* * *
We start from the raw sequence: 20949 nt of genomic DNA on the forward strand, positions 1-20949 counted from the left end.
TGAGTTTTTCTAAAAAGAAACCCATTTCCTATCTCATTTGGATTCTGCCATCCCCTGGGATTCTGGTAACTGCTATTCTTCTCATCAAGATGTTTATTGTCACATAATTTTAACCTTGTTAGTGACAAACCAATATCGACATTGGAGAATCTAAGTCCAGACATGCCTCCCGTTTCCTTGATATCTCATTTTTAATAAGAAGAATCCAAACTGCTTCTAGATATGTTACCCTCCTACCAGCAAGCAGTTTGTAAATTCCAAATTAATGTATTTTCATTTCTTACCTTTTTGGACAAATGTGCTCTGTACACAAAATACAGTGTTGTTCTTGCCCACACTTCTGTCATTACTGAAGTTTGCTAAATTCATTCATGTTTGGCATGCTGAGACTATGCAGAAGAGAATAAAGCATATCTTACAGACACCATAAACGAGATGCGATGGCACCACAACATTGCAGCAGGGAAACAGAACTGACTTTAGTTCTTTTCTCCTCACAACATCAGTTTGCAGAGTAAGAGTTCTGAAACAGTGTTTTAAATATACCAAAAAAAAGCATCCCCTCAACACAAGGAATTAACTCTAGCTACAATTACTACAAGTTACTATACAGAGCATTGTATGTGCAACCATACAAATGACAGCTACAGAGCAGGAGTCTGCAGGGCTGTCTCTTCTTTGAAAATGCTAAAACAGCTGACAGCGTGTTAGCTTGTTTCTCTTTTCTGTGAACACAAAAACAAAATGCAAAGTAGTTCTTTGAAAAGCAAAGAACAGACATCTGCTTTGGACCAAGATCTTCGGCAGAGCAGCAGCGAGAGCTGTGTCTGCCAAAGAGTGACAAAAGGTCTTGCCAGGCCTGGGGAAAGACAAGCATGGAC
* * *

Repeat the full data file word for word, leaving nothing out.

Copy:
We start from the raw sequence: 20949 nt of genomic DNA on the forward strand, positions 1-20949 counted from the left end.
TGAGTTTTTCTAAAAAGAAACCCATTTCCTATCTCATTTGGATTCTGCCATCCCCTGGGATTCTGGTAACTGCTATTCTTCTCATCAAGATGTTTATTGTCACATAATTTTAACCTTGTTAGTGACAAACCAATATCGACATTGGAGAATCTAAGTCCAGACATGCCTCCCGTTTCCTTGATATCTCATTTTTAATAAGAAGAATCCAAACTGCTTCTAGATATGTTACCCTCCTACCAGCAAGCAGTTTGTAAATTCCAAATTAATGTATTTTCATTTCTTACCTTTTTGGACAAATGTGCTCTGTACACAAAATACAGTGTTGTTCTTGCCCACACTTCTGTCATTACTGAAGTTTGCTAAATTCATTCATGTTTGGCATGCTGAGACTATGCAGAAGAGAATAAAGCATATCTTACAGACACCATAAACGAGATGCGATGGCACCACAACATTGCAGCAGGGAAACAGAACTGACTTTAGTTCTTTTCTCCTCACAACATCAGTTTGCAGAGTAAGAGTTCTGAAACAGTGTTTTAAATATACCAAAAAAAAGCATCCCCTCAACACAAGGAATTAACTCTAGCTACAATTACTACAAGTTACTATACAGAGCATTGTATGTGCAACCATACAAATGACAGCTACAGAGCAGGAGTCTGCAGGGCTGTCTCTTCTTTGAAAATGCTAAAACAGCTGACAGCGTGTTAGCTTGTTTCTCTTTTCTGTGAACACAAAAACAAAATGCAAAGTAGTTCTTTGAAAAGCAAAGAACAGACATCTGCTTTGGACCAAGATCTTCGGCAGAGCAGCAGCGAGAGCTGTGTCTGCCAAAGAGTGACAAAAGGTCTTGCCAGGCCTGGGGAAAGACAAGCATGGAC